Anyone who uses a cell phone, digital camera, or television set-top box can see why the semiconductor industry is under pressure to find new solutions for today's design problems. Today's consumer devices demand new levels of flexibility from processors and technologies to adapt to numerous and fast-changing standards, even while placing restrictions on die size, power consumption, and throughput. As a result, the adoption of a configurable DSP processor architecture, which can be "right sized" for a specific application, is emerging as a critical step to meeting today's market requirements.
A configurable DSP system provides a way to extend the device's instruction set and computational and memory resources, as well as a tool suite that supports "custom" DSP processor implementation. In the fully realized configurable DSP system, the application developer isn't constrained to existing fixed DSP architectures. Rather, it can drive the hardware in the direction necessary to best support the application. Appropriate compilation and analysis tools let the designer quickly optimize the DSP for the specific application, eliminating unneeded hardware elements to reduce size and cost. Because the design system is application driven, support for new standards and upgrades is fast and incremental.
If you have to pare down the performance drivers in a DSP system to the essentials, you would select parallel execution, memory access, and application-specific accelerators. For the flexibility and control required in such a system, very long instruction word (VLIW) has become the processor of choice. This is because VLIW provides parallel execution of operations with the degree of parallelism determined at compile time.
As for data memory access, traditional DSP processors generally have a dual-data (X, Y) memory architecture. Configurable VLIW processors exceed this capability by allowing the number of memory interface units (concurrent memory operations) to be configured. With appropriate tool support, this can be accomplished without additional logic design, and the processor's performance can be significantly increased through a simple configuration change.
Designers working with configurable processors can achieve major gains by adding custom logic into the data path. However, the VLIW approach offers other significant configuration options. A key capability is the option of adding parallel datapath elements, like ALUs and MACs. In many signal-processing applications, this capability alone can yield a significant performance increase. For these applications, more performance can be gained by simply modifying the processor configuration to include an additional parallel MAC unit.
Aside from performance gains, this type of modification to the processor's architecture configuration has the benefit of not requiring logic design for a new operation. The modified (customized) processor simply includes another copy of an existing unit. For still further performance gains, the included units can be custom elements designed by the user. While this brings a degree of complexity, the payoff can be considerable. Also, with the right tools, the complexity is manageable.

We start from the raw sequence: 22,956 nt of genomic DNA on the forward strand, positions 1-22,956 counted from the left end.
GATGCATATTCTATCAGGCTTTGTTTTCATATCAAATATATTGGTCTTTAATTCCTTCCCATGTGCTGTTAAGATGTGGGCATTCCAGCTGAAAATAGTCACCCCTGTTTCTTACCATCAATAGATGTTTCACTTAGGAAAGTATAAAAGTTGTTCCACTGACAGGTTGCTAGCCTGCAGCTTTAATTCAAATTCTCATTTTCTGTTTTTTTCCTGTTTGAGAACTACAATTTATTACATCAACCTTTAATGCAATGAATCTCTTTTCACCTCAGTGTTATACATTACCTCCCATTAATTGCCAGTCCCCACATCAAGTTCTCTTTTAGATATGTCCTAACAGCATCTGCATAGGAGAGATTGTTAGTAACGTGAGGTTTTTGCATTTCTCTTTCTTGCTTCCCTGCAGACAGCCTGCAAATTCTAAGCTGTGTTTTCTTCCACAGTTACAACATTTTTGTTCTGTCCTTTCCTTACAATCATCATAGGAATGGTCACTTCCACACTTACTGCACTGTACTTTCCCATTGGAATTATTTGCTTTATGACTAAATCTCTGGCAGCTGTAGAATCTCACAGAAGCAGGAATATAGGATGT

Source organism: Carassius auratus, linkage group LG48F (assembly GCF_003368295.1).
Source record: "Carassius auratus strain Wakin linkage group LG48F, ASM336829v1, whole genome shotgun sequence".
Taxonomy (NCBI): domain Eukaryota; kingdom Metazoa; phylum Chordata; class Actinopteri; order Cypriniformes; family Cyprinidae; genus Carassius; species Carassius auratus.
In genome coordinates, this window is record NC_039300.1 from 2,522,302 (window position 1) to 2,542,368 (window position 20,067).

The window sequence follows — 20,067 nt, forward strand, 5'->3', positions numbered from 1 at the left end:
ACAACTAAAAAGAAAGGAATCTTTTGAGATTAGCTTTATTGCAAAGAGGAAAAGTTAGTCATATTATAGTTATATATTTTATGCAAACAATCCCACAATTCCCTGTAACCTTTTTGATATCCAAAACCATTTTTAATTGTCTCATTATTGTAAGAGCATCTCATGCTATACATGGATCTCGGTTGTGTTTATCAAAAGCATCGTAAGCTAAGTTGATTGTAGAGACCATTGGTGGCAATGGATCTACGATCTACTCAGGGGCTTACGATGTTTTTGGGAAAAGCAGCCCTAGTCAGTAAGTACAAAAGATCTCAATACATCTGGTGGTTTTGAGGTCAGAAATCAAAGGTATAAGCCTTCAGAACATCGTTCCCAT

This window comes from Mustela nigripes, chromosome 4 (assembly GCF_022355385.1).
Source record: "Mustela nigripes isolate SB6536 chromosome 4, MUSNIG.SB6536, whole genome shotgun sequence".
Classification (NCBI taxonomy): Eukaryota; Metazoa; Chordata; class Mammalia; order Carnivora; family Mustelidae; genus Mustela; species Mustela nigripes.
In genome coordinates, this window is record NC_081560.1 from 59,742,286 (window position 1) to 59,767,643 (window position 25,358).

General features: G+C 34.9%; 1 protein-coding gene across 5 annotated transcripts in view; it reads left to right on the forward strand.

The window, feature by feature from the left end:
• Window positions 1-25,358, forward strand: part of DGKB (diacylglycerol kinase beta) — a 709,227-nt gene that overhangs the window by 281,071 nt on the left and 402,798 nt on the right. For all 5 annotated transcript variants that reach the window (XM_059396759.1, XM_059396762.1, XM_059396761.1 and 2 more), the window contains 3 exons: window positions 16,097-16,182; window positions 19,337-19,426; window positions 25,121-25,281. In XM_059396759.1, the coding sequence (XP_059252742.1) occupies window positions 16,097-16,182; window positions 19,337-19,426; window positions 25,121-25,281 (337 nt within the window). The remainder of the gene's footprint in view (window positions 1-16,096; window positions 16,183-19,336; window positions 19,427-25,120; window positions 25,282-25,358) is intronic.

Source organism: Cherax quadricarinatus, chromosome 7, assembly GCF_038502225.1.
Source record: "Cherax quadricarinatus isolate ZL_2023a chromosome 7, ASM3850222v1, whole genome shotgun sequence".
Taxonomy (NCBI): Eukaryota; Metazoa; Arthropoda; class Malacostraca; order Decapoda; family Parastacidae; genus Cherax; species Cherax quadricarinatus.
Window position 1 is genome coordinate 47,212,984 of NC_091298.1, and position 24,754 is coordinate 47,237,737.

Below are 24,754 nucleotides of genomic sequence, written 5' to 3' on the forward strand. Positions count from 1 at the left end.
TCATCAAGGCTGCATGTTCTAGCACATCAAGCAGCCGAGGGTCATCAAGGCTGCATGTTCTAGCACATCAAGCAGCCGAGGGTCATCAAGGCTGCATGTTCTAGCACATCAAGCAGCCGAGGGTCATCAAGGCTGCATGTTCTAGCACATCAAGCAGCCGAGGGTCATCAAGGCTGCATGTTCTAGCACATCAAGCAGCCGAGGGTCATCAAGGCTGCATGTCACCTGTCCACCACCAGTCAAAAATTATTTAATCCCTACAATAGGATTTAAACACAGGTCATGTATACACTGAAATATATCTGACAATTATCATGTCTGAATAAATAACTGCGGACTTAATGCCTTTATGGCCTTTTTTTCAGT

The home market for broadcast video has been a tantalizing plum for the past several years. There's a clearly identified mass market for in-home, high-quality individualized entertainment and information content. Yet, the design of set-top boxes for cable and satellite feeds has remained relatively stagnant. Several well financed and highly visible projects to provide unified access points for home entertainment have been costly failures due to their inability to meet target price points, lack of needed features, or missing critical-time deadlines. The rapid movement toward increasing complex and demanding video, audio, and data standards has stymied conventional set-top box designs as MPEG2 moves to MPEG4, and now to the emerging ITU H26L video compression standard.
This application exemplifies today's design problem where the ability to track and implement multiple emerging standards is the key to success. The programmable, configurable DSP system with sophisticated compiler and unified design/implementation tool support provides the answer.
A successful design for configurable processors must, from its inception, involve the concept of application optimization, not add-on tools to support a nifty hardware design. This means the coordination of many elements: compilation tools, analysis tools, platform design, functional library development, partner integration for implementation and system components, and coherent user interfaces to make the system workable.
At the core, the VLIW compiler must perform code generation, optimization, and processor allocation, while being tightly coupled to the platform configuration analysis tools. This coordinated design system empowers the user to make intelligent choices and easily modify them as requirements evolve. Next-generation designs can build on existing work without having to start from scratch.